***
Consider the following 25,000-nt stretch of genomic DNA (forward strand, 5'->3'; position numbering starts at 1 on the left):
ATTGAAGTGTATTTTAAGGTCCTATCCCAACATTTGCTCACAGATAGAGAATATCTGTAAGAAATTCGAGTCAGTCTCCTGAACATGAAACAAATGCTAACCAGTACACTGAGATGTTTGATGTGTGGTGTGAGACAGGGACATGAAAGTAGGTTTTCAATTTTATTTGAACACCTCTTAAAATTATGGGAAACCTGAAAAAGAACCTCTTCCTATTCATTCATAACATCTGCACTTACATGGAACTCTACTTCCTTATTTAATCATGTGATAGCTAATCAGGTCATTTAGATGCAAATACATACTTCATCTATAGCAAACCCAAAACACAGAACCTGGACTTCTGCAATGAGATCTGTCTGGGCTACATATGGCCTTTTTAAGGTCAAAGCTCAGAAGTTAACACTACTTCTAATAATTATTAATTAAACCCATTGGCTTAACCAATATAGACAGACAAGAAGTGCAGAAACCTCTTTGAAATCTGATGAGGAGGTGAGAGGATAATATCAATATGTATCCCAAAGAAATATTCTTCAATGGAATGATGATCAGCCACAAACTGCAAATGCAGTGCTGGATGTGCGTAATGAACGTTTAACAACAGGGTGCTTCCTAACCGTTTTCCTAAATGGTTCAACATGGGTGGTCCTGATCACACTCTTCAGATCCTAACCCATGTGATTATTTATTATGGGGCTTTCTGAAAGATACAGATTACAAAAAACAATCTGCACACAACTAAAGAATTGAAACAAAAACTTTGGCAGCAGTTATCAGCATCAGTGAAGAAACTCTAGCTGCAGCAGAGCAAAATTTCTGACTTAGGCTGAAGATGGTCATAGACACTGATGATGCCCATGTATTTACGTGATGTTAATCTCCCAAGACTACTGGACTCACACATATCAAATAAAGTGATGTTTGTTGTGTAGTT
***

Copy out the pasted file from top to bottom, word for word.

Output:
Consider the following 25,000-nt stretch of genomic DNA (forward strand, 5'->3'; position numbering starts at 1 on the left):
ATTGAAGTGTATTTTAAGGTCCTATCCCAACATTTGCTCACAGATAGAGAATATCTGTAAGAAATTCGAGTCAGTCTCCTGAACATGAAACAAATGCTAACCAGTACACTGAGATGTTTGATGTGTGGTGTGAGACAGGGACATGAAAGTAGGTTTTCAATTTTATTTGAACACCTCTTAAAATTATGGGAAACCTGAAAAAGAACCTCTTCCTATTCATTCATAACATCTGCACTTACATGGAACTCTACTTCCTTATTTAATCATGTGATAGCTAATCAGGTCATTTAGATGCAAATACATACTTCATCTATAGCAAACCCAAAACACAGAACCTGGACTTCTGCAATGAGATCTGTCTGGGCTACATATGGCCTTTTTAAGGTCAAAGCTCAGAAGTTAACACTACTTCTAATAATTATTAATTAAACCCATTGGCTTAACCAATATAGACAGACAAGAAGTGCAGAAACCTCTTTGAAATCTGATGAGGAGGTGAGAGGATAATATCAATATGTATCCCAAAGAAATATTCTTCAATGGAATGATGATCAGCCACAAACTGCAAATGCAGTGCTGGATGTGCGTAATGAACGTTTAACAACAGGGTGCTTCCTAACCGTTTTCCTAAATGGTTCAACATGGGTGGTCCTGATCACACTCTTCAGATCCTAACCCATGTGATTATTTATTATGGGGCTTTCTGAAAGATACAGATTACAAAAAACAATCTGCACACAACTAAAGAATTGAAACAAAAACTTTGGCAGCAGTTATCAGCATCAGTGAAGAAACTCTAGCTGCAGCAGAGCAAAATTTCTGACTTAGGCTGAAGATGGTCATAGACACTGATGATGCCCATGTATTTACGTGATGTTAATCTCCCAAGACTACTGGACTCACACATATCAAATAAAGTGATGTTTGTTGTGTAGTT